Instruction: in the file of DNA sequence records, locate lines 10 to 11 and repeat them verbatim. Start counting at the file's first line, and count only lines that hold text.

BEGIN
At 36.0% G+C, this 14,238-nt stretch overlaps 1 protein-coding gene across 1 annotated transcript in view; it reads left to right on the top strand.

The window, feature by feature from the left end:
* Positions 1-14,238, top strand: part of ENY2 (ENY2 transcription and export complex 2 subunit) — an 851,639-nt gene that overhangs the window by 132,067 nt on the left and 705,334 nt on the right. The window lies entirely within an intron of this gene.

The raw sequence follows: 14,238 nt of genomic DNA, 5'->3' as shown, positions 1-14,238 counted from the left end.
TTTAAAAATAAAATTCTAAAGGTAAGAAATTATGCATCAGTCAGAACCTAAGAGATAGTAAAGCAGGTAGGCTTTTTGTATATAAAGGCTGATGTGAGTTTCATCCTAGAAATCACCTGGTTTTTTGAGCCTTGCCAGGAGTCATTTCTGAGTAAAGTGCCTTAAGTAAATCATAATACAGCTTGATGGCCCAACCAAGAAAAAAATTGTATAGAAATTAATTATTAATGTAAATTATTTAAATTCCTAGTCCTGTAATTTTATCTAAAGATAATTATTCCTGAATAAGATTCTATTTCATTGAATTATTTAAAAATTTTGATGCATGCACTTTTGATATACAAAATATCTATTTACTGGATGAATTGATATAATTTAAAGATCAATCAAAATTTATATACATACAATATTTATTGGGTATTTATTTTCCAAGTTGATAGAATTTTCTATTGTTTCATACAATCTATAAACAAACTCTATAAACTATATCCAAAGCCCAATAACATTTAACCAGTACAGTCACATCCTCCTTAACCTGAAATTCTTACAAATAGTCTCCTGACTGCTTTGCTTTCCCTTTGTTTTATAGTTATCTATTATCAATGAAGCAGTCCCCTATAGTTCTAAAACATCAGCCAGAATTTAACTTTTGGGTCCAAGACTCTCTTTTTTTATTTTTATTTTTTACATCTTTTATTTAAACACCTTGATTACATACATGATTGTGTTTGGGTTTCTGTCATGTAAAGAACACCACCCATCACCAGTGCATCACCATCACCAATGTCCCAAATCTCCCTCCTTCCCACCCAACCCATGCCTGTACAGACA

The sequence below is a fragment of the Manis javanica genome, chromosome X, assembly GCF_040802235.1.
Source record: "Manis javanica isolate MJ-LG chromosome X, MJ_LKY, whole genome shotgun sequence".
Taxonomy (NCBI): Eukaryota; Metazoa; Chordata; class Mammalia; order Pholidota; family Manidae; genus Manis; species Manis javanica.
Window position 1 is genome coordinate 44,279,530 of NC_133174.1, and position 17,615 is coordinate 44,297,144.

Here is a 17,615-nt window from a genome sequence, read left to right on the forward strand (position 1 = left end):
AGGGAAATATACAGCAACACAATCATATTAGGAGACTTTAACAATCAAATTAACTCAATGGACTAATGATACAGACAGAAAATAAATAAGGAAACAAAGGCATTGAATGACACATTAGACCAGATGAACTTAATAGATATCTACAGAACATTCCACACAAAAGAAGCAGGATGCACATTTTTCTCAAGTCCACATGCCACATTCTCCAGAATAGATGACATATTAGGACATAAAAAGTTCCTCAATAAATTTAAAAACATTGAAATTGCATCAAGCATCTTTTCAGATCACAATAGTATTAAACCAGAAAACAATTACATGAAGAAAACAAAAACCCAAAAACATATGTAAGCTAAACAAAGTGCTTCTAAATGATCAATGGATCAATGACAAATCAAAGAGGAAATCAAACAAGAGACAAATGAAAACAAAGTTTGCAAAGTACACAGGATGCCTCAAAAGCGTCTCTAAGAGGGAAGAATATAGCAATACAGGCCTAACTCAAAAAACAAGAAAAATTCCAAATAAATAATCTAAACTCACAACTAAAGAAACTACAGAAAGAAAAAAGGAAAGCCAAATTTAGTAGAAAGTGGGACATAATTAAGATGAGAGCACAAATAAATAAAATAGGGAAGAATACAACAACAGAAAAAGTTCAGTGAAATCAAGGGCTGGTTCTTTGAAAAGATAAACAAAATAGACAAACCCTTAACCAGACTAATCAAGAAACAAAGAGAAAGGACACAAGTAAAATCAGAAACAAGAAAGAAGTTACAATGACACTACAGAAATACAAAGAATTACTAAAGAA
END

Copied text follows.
Here is a 17,615-nt window from a genome sequence, read left to right on the forward strand (position 1 = left end):
AGGGAAATATACAGCAACACAATCATATTAGGAGACTTTAACAATCAAATTAACTCAATGGACTAATGATACAGACAGAAAATAAATAAGGAAACAAAGGCATTGAATGACACATTAGACCAGATGAACTTAATAGATATCTACAGAACATTCCACACAAAAGAAGCAGGATGCACATTTTTCTCAAGTCCACATGCCACATTCTCCAGAATAGATGACATATTAGGACATAAAAAGTTCCTCAATAAATTTAAAAACATTGAAATTGCATCAAGCATCTTTTCAGATCACAATAGTATTAAACCAGAAAACAATTACATGAAGAAAACAAAAACCCAAAAACATATGTAAGCTAAACAAAGTGCTTCTAAATGATCAATGGATCAATGACAAATCAAAGAGGAAATCAAACAAGAGACAAATGAAAACAAAGTTTGCAAAGTACACAGGATGCCTCAAAAGCGTCTCTAAGAGGGAAGAATATAGCAATACAGGCCTAACTCAAAAAACAAGAAAAATTCCAAATAAATAATCTAAACTCACAACTAAAGAAACTACAGAAAGAAAAAAGGAAAGCCAAATTTAGTAGAAAGTGGGACATAATTAAGATGAGAGCACAAATAAATAAAATAGGGAAGAATACAACAACAGAAAAAGTTCAGTGAAATCAAGGGCTGGTTCTTTGAAAAGATAAACAAAATAGACAAACCCTTAACCAGACTAATCAAGAAACAAAGAGAAAGGACACAAGTAAAATCAGAAACAAGAAAGAAGTTACAATGACACTACAGAAATACAAAGAATTACTAAAGAA